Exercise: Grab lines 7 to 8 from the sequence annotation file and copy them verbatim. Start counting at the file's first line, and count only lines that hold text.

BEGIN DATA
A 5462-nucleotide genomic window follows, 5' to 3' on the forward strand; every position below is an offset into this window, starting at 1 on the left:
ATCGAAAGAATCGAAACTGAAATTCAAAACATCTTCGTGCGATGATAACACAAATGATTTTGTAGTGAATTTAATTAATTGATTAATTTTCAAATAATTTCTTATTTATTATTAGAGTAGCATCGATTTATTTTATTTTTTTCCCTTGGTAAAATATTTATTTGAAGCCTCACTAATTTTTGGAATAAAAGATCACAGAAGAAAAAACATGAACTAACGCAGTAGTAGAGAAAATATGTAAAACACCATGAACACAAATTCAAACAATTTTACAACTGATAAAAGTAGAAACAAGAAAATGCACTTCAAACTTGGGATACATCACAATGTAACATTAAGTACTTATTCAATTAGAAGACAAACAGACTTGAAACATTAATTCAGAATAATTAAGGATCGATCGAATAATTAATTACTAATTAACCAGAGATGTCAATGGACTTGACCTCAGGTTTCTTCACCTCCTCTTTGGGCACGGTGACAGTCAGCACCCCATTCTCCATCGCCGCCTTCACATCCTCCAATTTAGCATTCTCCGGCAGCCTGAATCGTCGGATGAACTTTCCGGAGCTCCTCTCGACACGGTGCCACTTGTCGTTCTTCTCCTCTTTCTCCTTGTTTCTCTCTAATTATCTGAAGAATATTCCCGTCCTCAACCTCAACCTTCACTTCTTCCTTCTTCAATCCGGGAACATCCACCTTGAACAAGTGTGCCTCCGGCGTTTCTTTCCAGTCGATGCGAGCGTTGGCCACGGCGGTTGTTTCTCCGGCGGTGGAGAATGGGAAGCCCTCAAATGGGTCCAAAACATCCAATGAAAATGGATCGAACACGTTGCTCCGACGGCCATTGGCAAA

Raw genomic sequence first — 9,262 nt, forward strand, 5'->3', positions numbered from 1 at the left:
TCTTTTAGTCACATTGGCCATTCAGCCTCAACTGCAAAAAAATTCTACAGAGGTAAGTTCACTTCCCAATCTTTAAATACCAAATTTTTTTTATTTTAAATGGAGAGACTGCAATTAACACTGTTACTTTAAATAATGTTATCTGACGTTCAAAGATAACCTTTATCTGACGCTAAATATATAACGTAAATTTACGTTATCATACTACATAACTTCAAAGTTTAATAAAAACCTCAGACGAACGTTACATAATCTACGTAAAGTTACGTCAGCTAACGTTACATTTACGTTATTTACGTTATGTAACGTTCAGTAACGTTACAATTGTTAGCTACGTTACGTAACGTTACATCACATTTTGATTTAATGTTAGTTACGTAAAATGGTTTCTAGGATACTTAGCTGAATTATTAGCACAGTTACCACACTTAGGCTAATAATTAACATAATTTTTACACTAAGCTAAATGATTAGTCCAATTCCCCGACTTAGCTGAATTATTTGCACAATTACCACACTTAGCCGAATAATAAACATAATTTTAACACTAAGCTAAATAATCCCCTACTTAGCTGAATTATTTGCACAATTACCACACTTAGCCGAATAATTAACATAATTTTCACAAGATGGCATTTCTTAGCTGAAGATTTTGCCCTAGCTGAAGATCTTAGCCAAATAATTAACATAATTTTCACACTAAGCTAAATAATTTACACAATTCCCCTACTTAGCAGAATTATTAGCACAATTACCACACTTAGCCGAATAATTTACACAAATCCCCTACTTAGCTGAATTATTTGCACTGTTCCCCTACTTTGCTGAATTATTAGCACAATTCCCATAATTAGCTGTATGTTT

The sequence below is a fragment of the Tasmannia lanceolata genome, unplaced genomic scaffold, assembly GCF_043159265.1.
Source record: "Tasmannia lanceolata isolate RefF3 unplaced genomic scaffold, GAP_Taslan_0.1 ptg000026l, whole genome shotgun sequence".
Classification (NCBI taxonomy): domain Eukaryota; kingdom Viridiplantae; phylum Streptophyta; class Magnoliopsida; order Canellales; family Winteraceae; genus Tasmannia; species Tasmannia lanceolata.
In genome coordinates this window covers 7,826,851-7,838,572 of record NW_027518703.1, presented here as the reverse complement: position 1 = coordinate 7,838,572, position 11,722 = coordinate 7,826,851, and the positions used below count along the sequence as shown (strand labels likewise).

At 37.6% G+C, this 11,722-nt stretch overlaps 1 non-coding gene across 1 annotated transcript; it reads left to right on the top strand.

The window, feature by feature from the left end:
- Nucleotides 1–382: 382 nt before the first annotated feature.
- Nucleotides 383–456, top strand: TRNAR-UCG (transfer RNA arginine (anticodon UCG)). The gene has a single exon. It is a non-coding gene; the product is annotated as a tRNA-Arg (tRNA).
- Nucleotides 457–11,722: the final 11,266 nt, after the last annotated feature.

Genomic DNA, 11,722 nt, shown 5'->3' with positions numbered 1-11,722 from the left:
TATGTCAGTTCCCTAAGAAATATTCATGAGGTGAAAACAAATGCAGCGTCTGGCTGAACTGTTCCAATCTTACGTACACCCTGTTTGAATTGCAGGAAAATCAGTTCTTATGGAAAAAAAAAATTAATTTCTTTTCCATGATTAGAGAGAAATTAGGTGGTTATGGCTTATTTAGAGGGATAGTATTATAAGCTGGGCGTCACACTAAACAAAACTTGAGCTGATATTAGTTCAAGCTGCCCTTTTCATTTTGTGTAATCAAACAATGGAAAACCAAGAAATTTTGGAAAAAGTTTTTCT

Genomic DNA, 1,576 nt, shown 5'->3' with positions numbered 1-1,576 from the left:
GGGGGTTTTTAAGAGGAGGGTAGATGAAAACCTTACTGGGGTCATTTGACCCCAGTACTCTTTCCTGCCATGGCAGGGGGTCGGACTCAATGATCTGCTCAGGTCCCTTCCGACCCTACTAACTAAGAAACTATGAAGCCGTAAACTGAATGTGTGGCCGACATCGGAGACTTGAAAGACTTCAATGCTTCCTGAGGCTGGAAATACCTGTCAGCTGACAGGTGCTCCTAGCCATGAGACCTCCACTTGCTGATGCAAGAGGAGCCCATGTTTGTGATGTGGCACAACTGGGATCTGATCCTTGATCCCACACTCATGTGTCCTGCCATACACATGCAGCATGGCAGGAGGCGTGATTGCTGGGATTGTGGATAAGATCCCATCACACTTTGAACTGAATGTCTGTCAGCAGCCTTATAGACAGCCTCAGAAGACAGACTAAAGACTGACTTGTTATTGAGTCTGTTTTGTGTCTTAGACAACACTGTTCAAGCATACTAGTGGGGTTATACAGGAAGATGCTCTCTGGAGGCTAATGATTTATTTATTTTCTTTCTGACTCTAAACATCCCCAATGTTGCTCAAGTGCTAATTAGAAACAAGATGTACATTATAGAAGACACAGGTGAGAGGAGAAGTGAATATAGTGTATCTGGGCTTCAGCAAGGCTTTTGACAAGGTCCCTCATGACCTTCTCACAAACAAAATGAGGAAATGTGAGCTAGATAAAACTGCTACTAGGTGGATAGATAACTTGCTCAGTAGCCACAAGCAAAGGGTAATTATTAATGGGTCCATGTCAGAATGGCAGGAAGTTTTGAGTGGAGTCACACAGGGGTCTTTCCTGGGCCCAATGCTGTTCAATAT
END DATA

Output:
Classification (NCBI taxonomy): domain Eukaryota; kingdom Viridiplantae; phylum Streptophyta; class Magnoliopsida; order Canellales; family Winteraceae; genus Tasmannia; species Tasmannia lanceolata.
In genome coordinates this window covers 7,826,851-7,838,572 of record NW_027518703.1, presented here as the reverse complement: position 1 = coordinate 7,838,572, position 11,722 = coordinate 7,826,851, and the positions used below count along the sequence as shown (strand labels likewise).